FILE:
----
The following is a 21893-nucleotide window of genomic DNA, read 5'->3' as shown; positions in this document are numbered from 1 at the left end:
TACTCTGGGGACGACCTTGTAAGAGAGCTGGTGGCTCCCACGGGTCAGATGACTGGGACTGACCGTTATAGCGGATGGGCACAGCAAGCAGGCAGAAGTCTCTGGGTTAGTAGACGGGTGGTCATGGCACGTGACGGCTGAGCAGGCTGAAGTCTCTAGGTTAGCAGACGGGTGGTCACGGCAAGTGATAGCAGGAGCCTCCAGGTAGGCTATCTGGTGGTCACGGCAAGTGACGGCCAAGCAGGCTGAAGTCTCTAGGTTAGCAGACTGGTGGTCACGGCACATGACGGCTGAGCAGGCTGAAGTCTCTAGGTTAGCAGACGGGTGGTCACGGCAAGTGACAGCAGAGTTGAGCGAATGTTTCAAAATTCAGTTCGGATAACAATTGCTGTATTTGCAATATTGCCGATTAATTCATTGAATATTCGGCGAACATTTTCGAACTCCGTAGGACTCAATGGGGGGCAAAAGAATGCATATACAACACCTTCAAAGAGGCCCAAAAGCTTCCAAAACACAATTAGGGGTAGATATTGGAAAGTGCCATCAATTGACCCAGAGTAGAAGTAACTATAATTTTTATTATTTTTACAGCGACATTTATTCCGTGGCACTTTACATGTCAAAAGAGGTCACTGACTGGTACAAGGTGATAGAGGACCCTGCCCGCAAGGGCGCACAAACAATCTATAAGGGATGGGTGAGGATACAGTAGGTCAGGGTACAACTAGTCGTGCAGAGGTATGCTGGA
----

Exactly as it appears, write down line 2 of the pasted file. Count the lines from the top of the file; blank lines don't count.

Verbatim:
TACTCTGGGGACGACCTTGTAAGAGAGCTGGTGGCTCCCACGGGTCAGATGACTGGGACTGACCGTTATAGCGGATGGGCACAGCAAGCAGGCAGAAGTCTCTGGGTTAGTAGACGGGTGGTCATGGCACGTGACGGCTGAGCAGGCTGAAGTCTCTAGGTTAGCAGACGGGTGGTCACGGCAAGTGATAGCAGGAGCCTCCAGGTAGGCTATCTGGTGGTCACGGCAAGTGACGGCCAAGCAGGCTGAAGTCTCTAGGTTAGCAGACTGGTGGTCACGGCACATGACGGCTGAGCAGGCTGAAGTCTCTAGGTTAGCAGACGGGTGGTCACGGCAAGTGACAGCAGAGTTGAGCGAATGTTTCAAAATTCAGTTCGGATAACAATTGCTGTATTTGCAATATTGCCGATTAATTCATTGAATATTCGGCGAACATTTTCGAACTCCGTAGGACTCAATGGGGGGCAAAAGAATGCATATACAACACCTTCAAAGAGGCCCAAAAGCTTCCAAAACACAATTAGGGGTAGATATTGGAAAGTGCCATCAATTGACCCAGAGTAGAAGTAACTATAATTTTTATTATTTTTACAGCGACATTTATTCCGTGGCACTTTACATGTCAAAAGAGGTCACTGACTGGTACAAGGTGATAGAGGACCCTGCCCGCAAGGGCGCACAAACAATCTATAAGGGATGGGTGAGGATACAGTAGGTCAGGGTACAACTAGTCGTGCAGAGGTATGCTGGA